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The ability to speed up processes and respond more quickly to a highly dynamic market is the key to survival in today’s competitive business environment. For many large businesses, the ERP system forms a crucial part of the digital core, which is supplemented by best-of-breed applications in areas such as customer experience, supply chain, and asset management. When it comes to digitalisation, organisations will often focus on these applications and the connections between them. However, we often see businesses forget to automate processes in the digital core itself — an oversight that can negatively impact other digitalisation efforts. For example, the ability to analyse demand trends on social media in the customer-focused application can offer valuable insights, but if it takes months for the product data needed to launch a new product variant to be accessed, customer trends are likely to have already moved on.
If we look more closely at the process of launching a new product to market, this is a prime example of where digital transformation can be applied to help manufacturers remain agile and respond to market trends more quickly. Typically, collating and entering the data needed to successfully launch a new product to market can be a slow, laborious process that involves different departments coordinating information from various spreadsheets created by many different individuals. Just one small data entry error can have significant downstream consequences such as incorrect product information being supplied resulting in launch delays.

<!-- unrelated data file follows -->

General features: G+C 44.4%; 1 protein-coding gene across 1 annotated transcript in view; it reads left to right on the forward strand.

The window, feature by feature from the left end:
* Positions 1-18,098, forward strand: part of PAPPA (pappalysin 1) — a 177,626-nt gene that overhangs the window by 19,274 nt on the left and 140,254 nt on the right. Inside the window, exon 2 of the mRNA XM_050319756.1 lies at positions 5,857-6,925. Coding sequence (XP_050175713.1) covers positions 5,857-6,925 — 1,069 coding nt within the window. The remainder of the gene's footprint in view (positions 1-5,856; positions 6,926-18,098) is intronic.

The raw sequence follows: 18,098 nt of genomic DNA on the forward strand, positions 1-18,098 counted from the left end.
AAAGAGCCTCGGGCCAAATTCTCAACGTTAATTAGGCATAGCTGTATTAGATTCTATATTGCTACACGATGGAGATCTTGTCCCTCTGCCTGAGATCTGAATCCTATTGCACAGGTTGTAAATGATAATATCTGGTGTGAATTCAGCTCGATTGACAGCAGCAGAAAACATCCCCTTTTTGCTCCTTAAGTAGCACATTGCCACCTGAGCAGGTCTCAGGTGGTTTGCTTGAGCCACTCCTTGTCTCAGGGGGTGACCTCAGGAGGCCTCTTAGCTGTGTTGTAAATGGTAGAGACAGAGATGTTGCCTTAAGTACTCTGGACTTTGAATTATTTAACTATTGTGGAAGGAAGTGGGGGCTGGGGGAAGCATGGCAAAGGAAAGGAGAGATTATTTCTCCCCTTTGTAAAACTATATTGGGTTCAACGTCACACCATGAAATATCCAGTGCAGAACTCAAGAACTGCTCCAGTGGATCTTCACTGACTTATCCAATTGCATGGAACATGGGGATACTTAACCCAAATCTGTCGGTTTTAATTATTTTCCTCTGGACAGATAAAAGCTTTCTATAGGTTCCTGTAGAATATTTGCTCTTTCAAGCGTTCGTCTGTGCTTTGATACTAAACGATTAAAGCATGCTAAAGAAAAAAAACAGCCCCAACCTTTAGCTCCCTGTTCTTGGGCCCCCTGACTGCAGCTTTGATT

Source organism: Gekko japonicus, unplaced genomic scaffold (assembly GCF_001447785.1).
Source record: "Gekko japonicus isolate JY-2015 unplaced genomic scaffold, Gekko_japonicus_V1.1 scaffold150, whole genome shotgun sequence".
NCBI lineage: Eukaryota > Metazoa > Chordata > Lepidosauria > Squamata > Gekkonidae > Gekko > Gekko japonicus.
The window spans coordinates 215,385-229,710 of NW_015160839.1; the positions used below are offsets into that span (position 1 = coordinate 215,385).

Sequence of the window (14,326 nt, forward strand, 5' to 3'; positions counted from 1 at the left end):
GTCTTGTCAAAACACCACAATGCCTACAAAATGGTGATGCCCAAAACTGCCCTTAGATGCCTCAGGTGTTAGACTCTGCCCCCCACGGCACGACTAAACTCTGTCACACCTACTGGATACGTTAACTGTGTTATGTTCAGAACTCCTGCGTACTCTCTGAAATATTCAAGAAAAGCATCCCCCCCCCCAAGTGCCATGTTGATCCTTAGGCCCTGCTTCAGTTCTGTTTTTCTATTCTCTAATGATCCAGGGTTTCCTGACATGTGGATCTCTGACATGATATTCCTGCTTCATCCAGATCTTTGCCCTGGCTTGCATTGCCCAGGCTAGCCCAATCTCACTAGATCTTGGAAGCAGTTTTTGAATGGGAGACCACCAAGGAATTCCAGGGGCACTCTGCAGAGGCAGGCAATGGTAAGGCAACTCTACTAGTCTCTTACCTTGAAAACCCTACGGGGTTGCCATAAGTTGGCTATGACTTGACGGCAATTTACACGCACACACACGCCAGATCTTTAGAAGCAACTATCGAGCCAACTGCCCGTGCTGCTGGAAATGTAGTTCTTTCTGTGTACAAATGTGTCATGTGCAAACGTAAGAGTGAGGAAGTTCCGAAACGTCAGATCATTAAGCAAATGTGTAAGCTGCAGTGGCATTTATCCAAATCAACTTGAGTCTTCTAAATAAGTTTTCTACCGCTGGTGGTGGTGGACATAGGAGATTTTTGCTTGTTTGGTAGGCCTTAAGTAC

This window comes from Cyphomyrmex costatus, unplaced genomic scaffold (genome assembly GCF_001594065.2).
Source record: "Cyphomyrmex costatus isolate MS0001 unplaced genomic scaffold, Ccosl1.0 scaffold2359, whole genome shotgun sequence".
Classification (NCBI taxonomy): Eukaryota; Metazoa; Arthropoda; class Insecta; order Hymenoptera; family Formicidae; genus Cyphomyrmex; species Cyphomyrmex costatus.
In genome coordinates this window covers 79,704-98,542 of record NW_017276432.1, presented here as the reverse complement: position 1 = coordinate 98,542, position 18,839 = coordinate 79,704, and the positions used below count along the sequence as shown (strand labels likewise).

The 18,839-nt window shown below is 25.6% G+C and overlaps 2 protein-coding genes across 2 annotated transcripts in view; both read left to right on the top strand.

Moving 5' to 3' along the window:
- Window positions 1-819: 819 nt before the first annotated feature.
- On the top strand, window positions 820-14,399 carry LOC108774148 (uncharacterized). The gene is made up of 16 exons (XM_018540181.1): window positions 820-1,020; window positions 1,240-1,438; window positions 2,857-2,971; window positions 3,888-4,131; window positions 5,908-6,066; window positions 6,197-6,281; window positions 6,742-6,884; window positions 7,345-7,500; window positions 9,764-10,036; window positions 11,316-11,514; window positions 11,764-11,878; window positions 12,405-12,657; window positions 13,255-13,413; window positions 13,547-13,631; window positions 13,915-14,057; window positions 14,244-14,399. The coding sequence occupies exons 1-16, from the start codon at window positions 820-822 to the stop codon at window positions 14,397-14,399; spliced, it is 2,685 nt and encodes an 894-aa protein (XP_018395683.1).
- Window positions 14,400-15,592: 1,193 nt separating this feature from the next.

For example, businesses in the food and beverage sector may be keen to reduce their average launch cycle times and harmonise the process across the different countries it sells to, and working in a dynamic marketplace means the business has a tough launch volume to achieve annually. But they may find that launch processes were too slow, hindered by the need to collect data from outdated, disparate systems and the challenges of sharing product lines across countries. To optimise the process, these business can deploy a cohesive solution across regions with direct integration to multiple SAP systems to digitalise the collection of their product data. As a result, the business now has an agile platform to help it keep pace with business change; all processes are now predictable, auditable, and repeatable; data quality has improved significantly, and crucially, launch cycle times are reduced.